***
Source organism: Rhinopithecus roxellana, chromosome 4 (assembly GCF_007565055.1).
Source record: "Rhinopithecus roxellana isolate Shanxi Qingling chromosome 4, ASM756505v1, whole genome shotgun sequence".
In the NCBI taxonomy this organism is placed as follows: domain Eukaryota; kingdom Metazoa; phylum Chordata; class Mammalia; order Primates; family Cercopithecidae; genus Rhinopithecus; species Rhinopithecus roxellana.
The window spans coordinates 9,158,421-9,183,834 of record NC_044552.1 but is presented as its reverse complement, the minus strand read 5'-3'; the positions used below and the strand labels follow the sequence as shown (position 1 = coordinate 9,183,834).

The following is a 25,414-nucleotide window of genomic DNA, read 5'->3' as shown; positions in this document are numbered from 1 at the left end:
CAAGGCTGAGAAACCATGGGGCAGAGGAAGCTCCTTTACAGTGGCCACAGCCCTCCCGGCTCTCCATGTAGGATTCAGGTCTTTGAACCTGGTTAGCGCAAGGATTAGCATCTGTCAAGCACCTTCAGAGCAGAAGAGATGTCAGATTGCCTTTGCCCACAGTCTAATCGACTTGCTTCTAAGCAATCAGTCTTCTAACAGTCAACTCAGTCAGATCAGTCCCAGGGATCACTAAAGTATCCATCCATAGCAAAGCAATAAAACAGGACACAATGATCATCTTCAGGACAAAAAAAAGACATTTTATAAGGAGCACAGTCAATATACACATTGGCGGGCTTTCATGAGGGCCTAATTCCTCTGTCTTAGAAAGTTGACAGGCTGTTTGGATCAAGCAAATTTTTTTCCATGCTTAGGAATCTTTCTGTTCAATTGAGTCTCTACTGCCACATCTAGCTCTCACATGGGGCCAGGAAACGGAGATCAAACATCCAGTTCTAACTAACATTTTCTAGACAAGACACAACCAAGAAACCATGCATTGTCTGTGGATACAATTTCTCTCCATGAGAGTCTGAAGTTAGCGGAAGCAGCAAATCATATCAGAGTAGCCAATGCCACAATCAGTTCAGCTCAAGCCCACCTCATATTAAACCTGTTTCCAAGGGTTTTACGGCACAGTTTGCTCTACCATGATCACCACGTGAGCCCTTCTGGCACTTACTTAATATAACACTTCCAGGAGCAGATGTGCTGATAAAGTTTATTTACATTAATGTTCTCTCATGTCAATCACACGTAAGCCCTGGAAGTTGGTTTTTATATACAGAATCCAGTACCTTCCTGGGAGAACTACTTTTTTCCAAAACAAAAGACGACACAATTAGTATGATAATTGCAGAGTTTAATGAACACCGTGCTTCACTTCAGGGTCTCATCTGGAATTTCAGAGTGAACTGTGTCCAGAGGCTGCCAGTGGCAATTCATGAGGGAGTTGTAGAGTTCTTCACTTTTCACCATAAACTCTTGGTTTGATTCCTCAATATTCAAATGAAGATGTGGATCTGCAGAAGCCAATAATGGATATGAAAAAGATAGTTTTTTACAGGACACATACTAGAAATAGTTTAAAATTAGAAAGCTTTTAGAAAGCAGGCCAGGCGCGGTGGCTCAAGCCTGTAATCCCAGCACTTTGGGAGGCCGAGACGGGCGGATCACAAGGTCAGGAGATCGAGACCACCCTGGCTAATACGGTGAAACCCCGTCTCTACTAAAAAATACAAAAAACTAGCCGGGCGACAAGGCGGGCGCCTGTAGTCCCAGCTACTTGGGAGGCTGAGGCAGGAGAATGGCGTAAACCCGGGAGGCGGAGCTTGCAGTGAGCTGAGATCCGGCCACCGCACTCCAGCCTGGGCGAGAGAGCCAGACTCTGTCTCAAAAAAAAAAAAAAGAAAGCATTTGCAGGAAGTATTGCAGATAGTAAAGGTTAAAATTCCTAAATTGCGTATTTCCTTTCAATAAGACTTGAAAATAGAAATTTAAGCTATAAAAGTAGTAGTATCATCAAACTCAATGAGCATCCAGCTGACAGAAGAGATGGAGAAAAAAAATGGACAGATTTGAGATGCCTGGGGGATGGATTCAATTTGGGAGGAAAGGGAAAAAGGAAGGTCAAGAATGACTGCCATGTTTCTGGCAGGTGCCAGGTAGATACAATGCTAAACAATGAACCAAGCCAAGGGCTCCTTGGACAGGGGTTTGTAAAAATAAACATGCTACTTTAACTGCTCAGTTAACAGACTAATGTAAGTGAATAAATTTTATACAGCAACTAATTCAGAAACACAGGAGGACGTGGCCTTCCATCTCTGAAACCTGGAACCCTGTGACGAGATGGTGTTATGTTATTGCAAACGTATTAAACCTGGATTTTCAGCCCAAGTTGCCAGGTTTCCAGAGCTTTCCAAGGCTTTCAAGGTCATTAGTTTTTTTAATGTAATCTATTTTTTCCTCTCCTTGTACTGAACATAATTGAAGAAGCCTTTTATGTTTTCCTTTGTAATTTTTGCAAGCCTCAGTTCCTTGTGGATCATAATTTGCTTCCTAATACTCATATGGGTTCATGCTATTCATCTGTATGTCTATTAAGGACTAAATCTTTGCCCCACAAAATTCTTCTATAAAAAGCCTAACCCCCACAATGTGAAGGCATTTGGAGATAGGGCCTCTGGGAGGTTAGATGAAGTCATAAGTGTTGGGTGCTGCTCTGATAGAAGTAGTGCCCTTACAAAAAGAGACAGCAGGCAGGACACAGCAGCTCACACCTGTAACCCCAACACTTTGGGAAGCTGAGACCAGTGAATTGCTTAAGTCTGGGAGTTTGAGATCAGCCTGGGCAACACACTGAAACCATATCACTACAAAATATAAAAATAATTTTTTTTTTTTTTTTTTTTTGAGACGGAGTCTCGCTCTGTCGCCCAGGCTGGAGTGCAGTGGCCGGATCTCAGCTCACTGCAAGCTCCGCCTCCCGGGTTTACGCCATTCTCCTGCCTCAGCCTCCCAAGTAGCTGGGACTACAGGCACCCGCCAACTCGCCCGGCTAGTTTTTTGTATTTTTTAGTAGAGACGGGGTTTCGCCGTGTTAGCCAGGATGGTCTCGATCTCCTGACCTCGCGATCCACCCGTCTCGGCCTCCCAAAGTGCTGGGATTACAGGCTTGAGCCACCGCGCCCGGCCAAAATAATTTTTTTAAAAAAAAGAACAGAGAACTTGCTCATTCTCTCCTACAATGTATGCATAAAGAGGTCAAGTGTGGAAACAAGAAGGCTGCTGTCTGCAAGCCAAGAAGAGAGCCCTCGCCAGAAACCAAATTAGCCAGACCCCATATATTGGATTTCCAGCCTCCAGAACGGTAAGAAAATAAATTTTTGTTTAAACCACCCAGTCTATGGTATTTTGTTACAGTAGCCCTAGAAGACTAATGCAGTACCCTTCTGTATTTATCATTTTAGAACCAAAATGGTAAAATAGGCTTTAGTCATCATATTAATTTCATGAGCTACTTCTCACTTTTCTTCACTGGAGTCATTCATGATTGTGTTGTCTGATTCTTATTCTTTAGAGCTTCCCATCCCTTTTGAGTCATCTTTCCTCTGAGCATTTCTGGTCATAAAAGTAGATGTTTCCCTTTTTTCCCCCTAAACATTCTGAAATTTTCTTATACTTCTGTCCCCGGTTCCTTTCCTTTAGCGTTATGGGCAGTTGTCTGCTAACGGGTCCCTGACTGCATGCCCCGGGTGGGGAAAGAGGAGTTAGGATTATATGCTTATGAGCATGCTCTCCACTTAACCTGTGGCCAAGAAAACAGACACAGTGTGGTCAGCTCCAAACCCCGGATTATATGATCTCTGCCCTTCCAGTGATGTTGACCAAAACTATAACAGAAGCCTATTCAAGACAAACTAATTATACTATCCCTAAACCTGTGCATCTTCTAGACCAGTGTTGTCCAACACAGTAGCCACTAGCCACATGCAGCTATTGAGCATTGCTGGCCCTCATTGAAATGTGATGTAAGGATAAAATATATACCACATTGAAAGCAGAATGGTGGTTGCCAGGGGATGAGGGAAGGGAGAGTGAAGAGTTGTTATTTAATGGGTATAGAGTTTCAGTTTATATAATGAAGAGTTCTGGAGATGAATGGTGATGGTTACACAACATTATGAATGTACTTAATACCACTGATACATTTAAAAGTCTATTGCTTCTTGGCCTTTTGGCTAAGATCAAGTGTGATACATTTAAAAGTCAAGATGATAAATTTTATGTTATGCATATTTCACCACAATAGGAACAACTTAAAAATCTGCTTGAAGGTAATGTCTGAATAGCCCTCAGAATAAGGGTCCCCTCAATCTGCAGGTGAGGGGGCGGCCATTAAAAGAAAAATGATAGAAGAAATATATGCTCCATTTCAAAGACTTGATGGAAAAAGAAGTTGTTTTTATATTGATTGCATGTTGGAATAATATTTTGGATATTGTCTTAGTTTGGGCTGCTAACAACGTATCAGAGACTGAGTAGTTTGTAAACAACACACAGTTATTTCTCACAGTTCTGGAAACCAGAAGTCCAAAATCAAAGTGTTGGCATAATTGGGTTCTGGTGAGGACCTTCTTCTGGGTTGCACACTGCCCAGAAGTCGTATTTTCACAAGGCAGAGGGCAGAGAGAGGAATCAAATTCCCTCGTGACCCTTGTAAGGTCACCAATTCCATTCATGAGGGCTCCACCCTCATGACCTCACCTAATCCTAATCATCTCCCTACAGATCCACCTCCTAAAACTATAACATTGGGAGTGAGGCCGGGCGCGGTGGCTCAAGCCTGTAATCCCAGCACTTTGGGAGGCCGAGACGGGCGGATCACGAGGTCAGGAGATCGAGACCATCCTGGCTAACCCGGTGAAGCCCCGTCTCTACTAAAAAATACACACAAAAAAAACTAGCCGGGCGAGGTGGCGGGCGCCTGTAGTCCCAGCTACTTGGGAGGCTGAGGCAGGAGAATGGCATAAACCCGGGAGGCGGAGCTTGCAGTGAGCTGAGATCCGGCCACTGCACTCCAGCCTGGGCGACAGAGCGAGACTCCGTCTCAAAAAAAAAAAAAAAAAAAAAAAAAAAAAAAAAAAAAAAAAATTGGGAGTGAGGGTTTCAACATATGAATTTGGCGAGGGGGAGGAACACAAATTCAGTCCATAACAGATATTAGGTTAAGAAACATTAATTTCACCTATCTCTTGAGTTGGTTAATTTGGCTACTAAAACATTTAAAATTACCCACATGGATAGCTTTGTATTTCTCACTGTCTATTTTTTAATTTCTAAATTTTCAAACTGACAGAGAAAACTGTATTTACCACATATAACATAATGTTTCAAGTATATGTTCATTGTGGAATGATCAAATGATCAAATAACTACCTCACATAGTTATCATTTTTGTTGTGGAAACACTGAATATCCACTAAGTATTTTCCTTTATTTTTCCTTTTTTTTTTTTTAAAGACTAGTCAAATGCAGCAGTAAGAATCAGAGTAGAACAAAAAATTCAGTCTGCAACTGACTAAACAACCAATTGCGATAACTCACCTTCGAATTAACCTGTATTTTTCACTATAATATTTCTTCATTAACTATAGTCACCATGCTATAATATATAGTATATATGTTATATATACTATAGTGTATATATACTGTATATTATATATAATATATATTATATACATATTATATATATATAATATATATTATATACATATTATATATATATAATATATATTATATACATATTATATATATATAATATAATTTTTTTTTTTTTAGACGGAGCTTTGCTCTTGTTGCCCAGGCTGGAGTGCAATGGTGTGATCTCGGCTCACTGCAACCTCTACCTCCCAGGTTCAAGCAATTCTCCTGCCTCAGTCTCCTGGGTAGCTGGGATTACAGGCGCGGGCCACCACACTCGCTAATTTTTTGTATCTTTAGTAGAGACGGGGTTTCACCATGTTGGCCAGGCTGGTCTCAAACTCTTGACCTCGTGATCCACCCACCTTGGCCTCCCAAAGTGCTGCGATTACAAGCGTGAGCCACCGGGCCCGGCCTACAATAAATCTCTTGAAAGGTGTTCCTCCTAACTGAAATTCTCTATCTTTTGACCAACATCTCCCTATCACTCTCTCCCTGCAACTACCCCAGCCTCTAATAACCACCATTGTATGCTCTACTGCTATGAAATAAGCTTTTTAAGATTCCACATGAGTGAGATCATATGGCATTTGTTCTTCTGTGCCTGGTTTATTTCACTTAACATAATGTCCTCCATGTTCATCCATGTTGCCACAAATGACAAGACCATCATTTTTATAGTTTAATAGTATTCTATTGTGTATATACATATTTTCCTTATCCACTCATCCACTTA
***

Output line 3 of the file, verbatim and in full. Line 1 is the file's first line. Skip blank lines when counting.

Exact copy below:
In the NCBI taxonomy this organism is placed as follows: domain Eukaryota; kingdom Metazoa; phylum Chordata; class Mammalia; order Primates; family Cercopithecidae; genus Rhinopithecus; species Rhinopithecus roxellana.